For interpreters, design decisions should reinforce the interpretive themes of your site or organization. Is your typeface classical or modern? And how does that relate to your theme? Are you using photos or illustrations? Is your color palette bold or subtle? And when you put it all together, are your most important visual elements—that top level of visual hierarchy—the ones that really drive the message home?

One of my favorite authors, Douglas Adams, once said, “Writing is easy. You only need to stare at a piece of blank paper until your forehead bleeds.” Well, graphic design might be the opposite. Sometimes, once you get everything on the page, the hard part starts—deciding what should stay and what should go. And the first things to go (aside from the designated hitter rule) should be those elements that violate the limitations you set up when you started the design process.

Blogging: Not Just for Aging Sci-fi Fans Anymore

With the World Series effectively over, we now resume our regularly scheduled posts.

A person of Walmart as seen on the People of Walmart blogWhen we launched this site back in March, we asked the question, “Why do we think the world needs another blog?” The Internet is already saturated with the unsolicited opinions of countless middle-aged nerds living in their parents’ basements. Blogging has given us everything from sites like People of Walmart, in which Walmart shoppers make fun of other Walmart shoppers (pictured here), to more useful special-interest sites like Cloud 9 Organize & Redesign, which offers budget-friendly interior-design advice, just to name two of the countless examples out there.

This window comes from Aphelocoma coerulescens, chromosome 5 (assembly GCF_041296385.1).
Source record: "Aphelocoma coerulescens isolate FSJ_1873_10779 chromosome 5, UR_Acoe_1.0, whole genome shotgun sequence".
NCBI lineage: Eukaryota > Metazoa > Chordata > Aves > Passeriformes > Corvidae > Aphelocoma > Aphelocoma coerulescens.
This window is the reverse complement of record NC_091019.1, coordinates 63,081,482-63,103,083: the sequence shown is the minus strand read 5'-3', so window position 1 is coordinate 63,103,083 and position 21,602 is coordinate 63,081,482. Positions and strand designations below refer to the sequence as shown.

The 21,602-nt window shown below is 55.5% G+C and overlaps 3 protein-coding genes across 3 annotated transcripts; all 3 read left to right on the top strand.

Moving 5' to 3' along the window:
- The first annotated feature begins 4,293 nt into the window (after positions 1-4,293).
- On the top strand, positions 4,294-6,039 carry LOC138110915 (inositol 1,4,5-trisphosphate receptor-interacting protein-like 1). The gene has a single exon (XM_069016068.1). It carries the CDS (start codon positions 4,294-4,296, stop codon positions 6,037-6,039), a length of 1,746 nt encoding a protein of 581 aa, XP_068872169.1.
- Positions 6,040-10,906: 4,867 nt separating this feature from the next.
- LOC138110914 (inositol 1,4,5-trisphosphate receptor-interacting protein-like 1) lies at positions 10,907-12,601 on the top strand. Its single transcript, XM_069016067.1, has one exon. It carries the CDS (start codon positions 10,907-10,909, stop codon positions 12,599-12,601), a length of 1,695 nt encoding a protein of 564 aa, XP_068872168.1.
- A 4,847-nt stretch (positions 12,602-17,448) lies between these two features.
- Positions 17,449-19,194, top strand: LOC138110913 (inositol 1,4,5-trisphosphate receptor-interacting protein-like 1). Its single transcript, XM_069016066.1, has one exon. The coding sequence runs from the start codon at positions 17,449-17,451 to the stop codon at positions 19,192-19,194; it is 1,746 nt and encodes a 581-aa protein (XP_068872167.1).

The software that drives many blogs, including this one, is called WordPress. It makes it possible for people who don’t design websites to create and maintain their own online presence. During the Enlightenment, this would have been like giving every individual a printing press and an unlimited supply of paper. Seventeenth-century streets would have been littered with scraps of paper with comments like “René Descartes thinks therefore he’s an idiot” and “Star Wars: The Phantom Menace made me want to throw up my fig pudding.”

One interesting feature of WordPress is that it allows us to see how some Internet users arrive at IBD (which, for the benefit of my wife Sheila, stands for “Interpretation By Design”). We can see what browsers and operating systems our readers are using, the web page that referred them here, the pages that they viewed on this site, and even where those people are physically located. (At the time of this writing, we’ve had readers from the USA, Ukraine, Thailand, Brazil, and Canada in the last six hours.)